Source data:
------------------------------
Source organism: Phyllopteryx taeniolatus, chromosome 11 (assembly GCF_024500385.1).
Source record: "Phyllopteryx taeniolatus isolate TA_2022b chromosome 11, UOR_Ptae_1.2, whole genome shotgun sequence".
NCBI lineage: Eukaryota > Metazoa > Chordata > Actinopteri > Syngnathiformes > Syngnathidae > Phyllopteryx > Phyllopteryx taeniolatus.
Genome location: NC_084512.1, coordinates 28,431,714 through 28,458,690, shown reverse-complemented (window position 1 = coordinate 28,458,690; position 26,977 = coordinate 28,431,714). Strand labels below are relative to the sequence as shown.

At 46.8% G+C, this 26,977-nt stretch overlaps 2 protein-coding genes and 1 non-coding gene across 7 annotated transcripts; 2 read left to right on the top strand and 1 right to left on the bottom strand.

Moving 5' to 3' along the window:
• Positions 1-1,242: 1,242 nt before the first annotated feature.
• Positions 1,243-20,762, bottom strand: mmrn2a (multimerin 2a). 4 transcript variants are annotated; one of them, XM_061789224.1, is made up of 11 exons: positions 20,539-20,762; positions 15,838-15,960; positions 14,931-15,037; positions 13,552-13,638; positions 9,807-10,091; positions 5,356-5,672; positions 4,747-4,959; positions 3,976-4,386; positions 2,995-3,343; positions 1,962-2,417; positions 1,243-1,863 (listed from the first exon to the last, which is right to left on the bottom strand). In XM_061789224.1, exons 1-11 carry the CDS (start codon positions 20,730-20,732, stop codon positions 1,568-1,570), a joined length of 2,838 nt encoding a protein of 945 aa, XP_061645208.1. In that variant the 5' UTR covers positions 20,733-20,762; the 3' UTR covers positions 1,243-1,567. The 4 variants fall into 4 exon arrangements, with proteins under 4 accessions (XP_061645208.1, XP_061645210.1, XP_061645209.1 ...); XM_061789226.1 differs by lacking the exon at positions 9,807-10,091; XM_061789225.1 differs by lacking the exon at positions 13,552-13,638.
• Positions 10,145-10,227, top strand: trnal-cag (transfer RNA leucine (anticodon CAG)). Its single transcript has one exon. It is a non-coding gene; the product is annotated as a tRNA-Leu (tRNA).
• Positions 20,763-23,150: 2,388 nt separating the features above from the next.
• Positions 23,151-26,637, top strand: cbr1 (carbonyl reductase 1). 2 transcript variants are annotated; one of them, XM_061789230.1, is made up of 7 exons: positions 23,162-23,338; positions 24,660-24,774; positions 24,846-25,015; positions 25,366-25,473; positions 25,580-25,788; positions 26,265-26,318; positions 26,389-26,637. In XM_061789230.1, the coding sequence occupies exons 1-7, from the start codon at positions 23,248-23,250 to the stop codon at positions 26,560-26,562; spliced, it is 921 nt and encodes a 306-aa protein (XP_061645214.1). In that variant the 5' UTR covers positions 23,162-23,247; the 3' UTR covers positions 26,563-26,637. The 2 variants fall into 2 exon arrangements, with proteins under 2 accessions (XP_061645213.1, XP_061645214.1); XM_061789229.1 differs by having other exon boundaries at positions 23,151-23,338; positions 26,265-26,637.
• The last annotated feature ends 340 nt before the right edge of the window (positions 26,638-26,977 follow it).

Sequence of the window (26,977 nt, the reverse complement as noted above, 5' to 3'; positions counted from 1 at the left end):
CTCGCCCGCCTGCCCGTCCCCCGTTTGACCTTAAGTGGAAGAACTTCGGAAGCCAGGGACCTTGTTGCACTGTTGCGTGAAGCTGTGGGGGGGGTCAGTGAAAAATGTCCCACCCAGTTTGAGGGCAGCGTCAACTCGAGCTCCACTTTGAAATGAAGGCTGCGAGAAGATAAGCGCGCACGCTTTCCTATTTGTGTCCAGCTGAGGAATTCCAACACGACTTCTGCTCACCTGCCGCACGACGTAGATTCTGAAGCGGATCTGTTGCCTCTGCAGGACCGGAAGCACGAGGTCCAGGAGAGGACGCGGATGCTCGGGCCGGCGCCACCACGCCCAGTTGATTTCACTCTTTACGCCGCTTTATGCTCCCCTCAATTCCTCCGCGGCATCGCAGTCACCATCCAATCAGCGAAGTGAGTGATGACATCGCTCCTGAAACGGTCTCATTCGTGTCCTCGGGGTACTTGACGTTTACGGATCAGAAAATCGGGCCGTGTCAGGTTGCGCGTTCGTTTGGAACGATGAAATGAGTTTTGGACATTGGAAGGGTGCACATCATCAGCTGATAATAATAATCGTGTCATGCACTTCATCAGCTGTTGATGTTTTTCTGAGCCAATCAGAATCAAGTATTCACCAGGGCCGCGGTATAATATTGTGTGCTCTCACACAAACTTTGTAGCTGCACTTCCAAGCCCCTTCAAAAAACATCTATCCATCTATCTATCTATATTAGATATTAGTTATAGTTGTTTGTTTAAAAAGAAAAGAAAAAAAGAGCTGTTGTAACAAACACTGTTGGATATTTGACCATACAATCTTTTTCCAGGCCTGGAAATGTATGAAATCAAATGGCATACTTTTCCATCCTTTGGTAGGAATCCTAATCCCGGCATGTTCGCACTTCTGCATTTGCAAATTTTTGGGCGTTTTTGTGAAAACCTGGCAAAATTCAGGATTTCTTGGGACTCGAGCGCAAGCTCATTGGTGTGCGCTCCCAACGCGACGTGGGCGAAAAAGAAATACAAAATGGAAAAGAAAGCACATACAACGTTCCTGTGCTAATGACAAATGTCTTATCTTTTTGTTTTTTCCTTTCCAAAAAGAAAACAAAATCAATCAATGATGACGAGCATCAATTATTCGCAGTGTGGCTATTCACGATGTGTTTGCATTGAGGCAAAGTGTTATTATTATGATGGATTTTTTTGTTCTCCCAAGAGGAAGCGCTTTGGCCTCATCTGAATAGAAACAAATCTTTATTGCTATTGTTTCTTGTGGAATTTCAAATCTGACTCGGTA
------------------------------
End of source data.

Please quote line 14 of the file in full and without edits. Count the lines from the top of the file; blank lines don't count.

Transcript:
CTCGCCCGCCTGCCCGTCCCCCGTTTGACCTTAAGTGGAAGAACTTCGGAAGCCAGGGACCTTGTTGCACTGTTGCGTGAAGCTGTGGGGGGGGTCAGTGAAAAATGTCCCACCCAGTTTGAGGGCAGCGTCAACTCGAGCTCCACTTTGAAATGAAGGCTGCGAGAAGATAAGCGCGCACGCTTTCCTATTTGTGTCCAGCTGAGGAATTCCAACACGACTTCTGCTCACCTGCCGCACGACGTAGATTCTGAAGCGGATCTGTTGCCTCTGCAGGACCGGAAGCACGAGGTCCAGGAGAGGACGCGGATGCTCGGGCCGGCGCCACCACGCCCAGTTGATTTCACTCTTTACGCCGCTTTATGCTCCCCTCAATTCCTCCGCGGCATCGCAGTCACCATCCAATCAGCGAAGTGAGTGATGACATCGCTCCTGAAACGGTCTCATTCGTGTCCTCGGGGTACTTGACGTTTACGGATCAGAAAATCGGGCCGTGTCAGGTTGCGCGTTCGTTTGGAACGATGAAATGAGTTTTGGACATTGGAAGGGTGCACATCATCAGCTGATAATAATAATCGTGTCATGCACTTCATCAGCTGTTGATGTTTTTCTGAGCCAATCAGAATCAAGTATTCACCAGGGCCGCGGTATAATATTGTGTGCTCTCACACAAACTTTGTAGCTGCACTTCCAAGCCCCTTCAAAAAACATCTATCCATCTATCTATCTATATTAGATATTAGTTATAGTTGTTTGTTTAAAAAGAAAAGAAAAAAAGAGCTGTTGTAACAAACACTGTTGGATATTTGACCATACAATCTTTTTCCAGGCCTGGAAATGTATGAAATCAAATGGCATACTTTTCCATCCTTTGGTAGGAATCCTAATCCCGGCATGTTCGCACTTCTGCATTTGCAAATTTTTGGGCGTTTTTGTGAAAACCTGGCAAAATTCAGGATTTCTTGGGACTCGAGCGCAAGCTCATTGGTGTGCGCTCCCAACGCGACGTGGGCGAAAAAGAAATACAAAATGGAAAAGAAAGCACATACAACGTTCCTGTGCTAATGACAAATGTCTTATCTTTTTGTTTTTTCCTTTCCAAAAAGAAAACAAAATCAATCAATGATGACGAGCATCAATTATTCGCAGTGTGGCTATTCACGATGTGTTTGCATTGAGGCAAAGTGTTATTATTATGATGGATTTTTTTGTTCTCCCAAGAGGAAGCGCTTTGGCCTCATCTGAATAGAAACAAATCTTTATTGCTATTGTTTCTTGTGGAATTTCAAATCTGACTCGGTA